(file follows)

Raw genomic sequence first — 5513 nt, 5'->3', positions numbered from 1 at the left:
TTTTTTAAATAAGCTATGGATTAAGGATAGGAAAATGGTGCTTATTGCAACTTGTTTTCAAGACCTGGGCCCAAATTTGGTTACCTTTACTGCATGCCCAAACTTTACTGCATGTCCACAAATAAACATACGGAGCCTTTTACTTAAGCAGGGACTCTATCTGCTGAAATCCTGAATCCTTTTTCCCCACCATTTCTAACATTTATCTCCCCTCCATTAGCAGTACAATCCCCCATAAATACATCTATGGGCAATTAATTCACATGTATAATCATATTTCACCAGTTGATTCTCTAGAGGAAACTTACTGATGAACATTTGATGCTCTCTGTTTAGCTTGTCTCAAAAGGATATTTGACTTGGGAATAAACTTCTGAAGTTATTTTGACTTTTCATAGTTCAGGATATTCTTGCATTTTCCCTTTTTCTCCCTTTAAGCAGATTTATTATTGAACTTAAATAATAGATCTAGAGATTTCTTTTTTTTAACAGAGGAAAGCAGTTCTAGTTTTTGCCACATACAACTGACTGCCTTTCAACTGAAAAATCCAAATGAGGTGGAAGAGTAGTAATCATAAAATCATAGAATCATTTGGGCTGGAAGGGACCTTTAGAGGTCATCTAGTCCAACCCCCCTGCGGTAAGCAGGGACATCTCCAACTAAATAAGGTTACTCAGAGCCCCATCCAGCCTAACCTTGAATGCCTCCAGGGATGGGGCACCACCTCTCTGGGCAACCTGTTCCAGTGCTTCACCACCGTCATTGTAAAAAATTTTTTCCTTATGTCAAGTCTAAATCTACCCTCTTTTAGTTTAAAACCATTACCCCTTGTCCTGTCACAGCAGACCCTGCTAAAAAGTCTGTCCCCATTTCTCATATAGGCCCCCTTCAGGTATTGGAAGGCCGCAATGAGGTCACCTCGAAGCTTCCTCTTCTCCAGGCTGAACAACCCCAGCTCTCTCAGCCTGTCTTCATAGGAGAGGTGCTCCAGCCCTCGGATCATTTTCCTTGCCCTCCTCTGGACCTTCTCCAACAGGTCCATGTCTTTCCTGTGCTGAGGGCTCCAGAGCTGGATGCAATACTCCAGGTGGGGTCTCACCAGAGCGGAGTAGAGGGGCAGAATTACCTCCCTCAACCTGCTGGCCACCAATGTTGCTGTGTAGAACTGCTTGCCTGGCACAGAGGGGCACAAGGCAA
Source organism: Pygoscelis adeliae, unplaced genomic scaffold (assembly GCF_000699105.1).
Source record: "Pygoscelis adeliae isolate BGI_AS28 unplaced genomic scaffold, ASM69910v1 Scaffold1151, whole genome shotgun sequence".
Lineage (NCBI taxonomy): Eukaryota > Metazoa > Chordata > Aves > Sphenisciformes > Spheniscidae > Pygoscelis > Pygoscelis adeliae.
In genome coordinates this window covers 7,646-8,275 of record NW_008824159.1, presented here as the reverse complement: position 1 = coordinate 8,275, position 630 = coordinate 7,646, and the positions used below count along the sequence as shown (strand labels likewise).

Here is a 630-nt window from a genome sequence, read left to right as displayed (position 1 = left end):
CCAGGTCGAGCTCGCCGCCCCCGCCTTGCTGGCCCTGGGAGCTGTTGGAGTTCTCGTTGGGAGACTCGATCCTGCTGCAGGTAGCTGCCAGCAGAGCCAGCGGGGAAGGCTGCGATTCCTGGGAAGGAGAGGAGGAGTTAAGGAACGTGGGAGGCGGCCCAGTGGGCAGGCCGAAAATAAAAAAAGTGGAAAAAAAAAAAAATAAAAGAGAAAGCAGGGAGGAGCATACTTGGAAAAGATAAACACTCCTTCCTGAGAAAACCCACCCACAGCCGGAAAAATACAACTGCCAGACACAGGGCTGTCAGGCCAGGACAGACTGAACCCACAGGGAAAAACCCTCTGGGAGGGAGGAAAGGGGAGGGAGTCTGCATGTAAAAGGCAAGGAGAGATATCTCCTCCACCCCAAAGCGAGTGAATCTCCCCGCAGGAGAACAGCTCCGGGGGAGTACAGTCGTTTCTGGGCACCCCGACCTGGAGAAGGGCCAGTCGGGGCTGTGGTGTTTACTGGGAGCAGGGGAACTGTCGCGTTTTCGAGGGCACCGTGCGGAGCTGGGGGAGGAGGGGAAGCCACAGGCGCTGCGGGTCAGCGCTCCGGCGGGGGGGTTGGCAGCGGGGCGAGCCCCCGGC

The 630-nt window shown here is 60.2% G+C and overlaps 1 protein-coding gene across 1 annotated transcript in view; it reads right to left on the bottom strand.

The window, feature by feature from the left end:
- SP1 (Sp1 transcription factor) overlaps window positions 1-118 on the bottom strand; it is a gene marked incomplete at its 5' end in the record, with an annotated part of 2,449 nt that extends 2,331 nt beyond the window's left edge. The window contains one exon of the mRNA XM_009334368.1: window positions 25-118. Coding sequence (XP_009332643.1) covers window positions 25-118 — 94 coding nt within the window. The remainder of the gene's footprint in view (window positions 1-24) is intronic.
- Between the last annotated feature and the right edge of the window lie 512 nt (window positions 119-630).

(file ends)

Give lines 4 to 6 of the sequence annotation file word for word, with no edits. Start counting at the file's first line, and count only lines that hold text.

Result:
Source record: "Pygoscelis adeliae isolate BGI_AS28 unplaced genomic scaffold, ASM69910v1 Scaffold1151, whole genome shotgun sequence".
Lineage (NCBI taxonomy): Eukaryota > Metazoa > Chordata > Aves > Sphenisciformes > Spheniscidae > Pygoscelis > Pygoscelis adeliae.
In genome coordinates this window covers 7,646-8,275 of record NW_008824159.1, presented here as the reverse complement: position 1 = coordinate 8,275, position 630 = coordinate 7,646, and the positions used below count along the sequence as shown (strand labels likewise).